Sports is certainly a big area when it comes to licensing in video games. Even beyond the top tier of FIFA and Madden, other sports titles improve their chances of winning over fans by including their favourite sports stars. This is something Steel City Interactive has gone to great lengths over in making Esports Boxing Club, which features legends such as Muhammad Ali as well as current icons such as Canelo Alvarez and Tyson Fury.

“Within the sports gaming genre, there is a distinct opportunity in being able to license athletes that have a built-in audience of supporters,” says CEO and co-founder Ash Habib. “This can be a great avenue to bring sports fans into gaming experiences they will be primed to enjoy based on their affinity for a particular athlete... Each boxer brings along an existing audience and we're hearing from gamers who are excited to play as their favourite fighters.”

Handle with care

That’s not to say slapping an IP or celebrity into your game is a licence to print money. As so many of the companies we spoke to warned, you need to be authentic in your use of each brand.

“You can’t just crowbar in a games mechanic that makes no sense to the IP genre and franchise,” says Hambleton. “IP works so well for us as we tend to make storytelling, narrative adventure games and so turning TV and film franchises into games works really well. There’s a history of failed licensed games that crowbar in IP without any respect for the IP and the shows.”

Ryan agrees, adding that a genuine enthusiasm for the licence you have secured goes a long way in helping with this: “You must love it, know it and care for it. If you don't, fans can tell. I have worked on many well-known IPs over my 25 years in gaming — from DC Comics to the Lord of the Rings, from The Matrix to Star Wars — and I have learned that to succeed, you need to deeply understand and respect the IP. Only through care and attention to detail can you hope to craft an authentic experience that will appeal to fans.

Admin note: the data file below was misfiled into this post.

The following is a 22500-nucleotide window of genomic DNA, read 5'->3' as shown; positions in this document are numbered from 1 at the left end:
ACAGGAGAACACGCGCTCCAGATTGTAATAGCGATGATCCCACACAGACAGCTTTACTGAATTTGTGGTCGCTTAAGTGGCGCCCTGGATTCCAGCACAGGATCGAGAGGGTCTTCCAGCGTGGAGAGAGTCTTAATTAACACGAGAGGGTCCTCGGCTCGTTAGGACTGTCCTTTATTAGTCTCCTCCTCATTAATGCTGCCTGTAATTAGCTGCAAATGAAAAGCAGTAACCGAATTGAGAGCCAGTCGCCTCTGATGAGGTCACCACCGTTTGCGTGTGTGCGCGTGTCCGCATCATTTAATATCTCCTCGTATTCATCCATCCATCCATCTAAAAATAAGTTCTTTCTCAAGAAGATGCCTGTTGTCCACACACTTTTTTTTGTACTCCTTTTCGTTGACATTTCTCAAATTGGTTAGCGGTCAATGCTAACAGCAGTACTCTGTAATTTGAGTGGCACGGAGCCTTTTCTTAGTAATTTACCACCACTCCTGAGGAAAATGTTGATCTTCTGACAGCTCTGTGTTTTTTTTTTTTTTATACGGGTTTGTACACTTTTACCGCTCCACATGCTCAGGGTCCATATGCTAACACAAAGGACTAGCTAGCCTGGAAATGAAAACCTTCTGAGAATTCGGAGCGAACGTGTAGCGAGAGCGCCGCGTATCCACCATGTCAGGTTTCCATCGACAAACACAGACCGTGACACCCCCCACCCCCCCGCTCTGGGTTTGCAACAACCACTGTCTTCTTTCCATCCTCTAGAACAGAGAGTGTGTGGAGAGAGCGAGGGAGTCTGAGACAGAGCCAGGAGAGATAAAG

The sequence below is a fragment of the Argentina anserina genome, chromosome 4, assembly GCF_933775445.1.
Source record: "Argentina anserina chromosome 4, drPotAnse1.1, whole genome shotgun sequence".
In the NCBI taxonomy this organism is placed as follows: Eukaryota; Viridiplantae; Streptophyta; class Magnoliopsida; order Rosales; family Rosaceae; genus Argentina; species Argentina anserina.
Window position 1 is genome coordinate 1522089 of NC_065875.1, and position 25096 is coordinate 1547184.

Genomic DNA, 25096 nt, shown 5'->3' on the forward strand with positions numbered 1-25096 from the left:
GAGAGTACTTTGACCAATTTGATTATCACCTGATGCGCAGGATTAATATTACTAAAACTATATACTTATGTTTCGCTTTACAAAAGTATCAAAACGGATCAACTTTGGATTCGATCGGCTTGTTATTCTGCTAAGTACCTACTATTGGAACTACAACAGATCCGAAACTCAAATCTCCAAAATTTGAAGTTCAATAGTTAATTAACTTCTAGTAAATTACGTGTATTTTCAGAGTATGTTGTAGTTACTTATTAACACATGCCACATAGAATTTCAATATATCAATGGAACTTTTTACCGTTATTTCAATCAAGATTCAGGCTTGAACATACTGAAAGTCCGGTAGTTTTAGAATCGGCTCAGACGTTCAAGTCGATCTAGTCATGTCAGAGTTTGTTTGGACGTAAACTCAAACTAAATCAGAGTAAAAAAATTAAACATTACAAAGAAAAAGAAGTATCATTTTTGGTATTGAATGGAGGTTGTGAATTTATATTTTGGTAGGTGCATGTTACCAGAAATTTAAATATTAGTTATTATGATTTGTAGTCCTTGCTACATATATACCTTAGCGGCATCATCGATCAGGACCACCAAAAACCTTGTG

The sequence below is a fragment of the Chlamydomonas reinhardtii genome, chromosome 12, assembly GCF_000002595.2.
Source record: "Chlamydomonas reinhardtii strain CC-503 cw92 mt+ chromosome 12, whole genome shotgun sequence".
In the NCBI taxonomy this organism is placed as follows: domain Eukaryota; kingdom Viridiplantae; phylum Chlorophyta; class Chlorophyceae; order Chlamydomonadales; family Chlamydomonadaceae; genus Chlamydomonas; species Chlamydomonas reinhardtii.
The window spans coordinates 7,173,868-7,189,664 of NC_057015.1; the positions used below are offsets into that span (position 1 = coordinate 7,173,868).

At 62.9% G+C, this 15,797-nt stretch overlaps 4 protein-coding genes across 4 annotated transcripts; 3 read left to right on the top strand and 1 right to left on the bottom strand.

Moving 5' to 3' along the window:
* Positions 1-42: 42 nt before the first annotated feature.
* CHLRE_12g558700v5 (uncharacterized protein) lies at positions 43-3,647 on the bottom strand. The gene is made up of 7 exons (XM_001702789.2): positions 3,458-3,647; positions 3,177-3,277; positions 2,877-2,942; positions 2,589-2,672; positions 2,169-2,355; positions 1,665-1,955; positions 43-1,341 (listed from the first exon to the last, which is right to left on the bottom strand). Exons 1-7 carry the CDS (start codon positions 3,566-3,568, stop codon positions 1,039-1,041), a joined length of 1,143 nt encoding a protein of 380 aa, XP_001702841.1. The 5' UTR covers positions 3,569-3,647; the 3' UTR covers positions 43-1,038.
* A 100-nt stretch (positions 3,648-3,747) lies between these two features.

“Too often, licence holders don’t spend the time to pair their IP with the most appropriate developer. When this happens, the result can feel forced and result in poor quality. If you are a publisher who is simply licensing the rights to a brand in hopes of leaning on market awareness to improve your top of funnel, it can often show in your game in ways that fans simply won’t respect. Instead, you must put authenticity and quality at the top of your priority list. I remember the first time that I went to Montreal and saw Motive’s pitch for what eventually became Star Wars Squadrons. The creative director, Ian Frazier, had literally posted up his childhood drawings of Star Wars ships and cockpits. It was clear that team wanted to bring that game to life.”

Habib adds authenticity is especially important when your licensed game revolves around real-life people: “For us, the main challenge is in replicating the boxers as accurately as possible – making their in-game characters as realistic as we can. For current boxers who are at their peak this is relatively straightforward but for those who’ve retired, or who are no longer with us, the modelling and animation process can be a lot more complicated.”

While all this might sound daunting, Hambleton points to the opportunity game developers have to not only bring a franchise to life for players but also to add to it. Maze Theory’s work on Doctor Who has involved the creation of new characters, monsters, planets and story events that have since been adopted into the ‘lore’ of the franchise.

Co-opperative endeavours

Herein lies another challenge, however: working on a licensed IP limits studios’ control of the project. Ultimately whatever they make must be signed off by the rights holder, who may or may not have their own ideas about a video game of their brand should look like.

Ryan notes that the mount of creative freedom developers have can vary greatly depending on the rights holder: “If the creator and/or licence holder values interactive experiences and understands the importance of giving a gamer a sense of volition, it is a much easier relationship. Games are not linear and should not be treated as such. If a licence holder doesn’t understand that they can’t control every element of what a player does, if they try to force an outcome, then it likely will not be a satisfying relationship, and your developer will feel frustrated. 

“It’s essential that you understand upfront the degree of freedom the rights holder is comfortable with. Don’t try and sort it out as you go along. Know what you are getting into from day one.”

This is something Outright Games – a UK publisher that specialises in children’s titles often bearing well-known licences such as Paw Patrol, Peppa Pig and Ice Age – has spent the past few years learning how to handle, and is now well accustomed to working with IP holders.

Business development manager Terry Malham-Wallis says: “Most media companies have a games division and they typically have 1 to 3 producers that come with different experiences/backgrounds from the games industry. This is very helpful for us as we work closely with these producers to explore new possibilities which most of the time gives us the creative freedom we need.”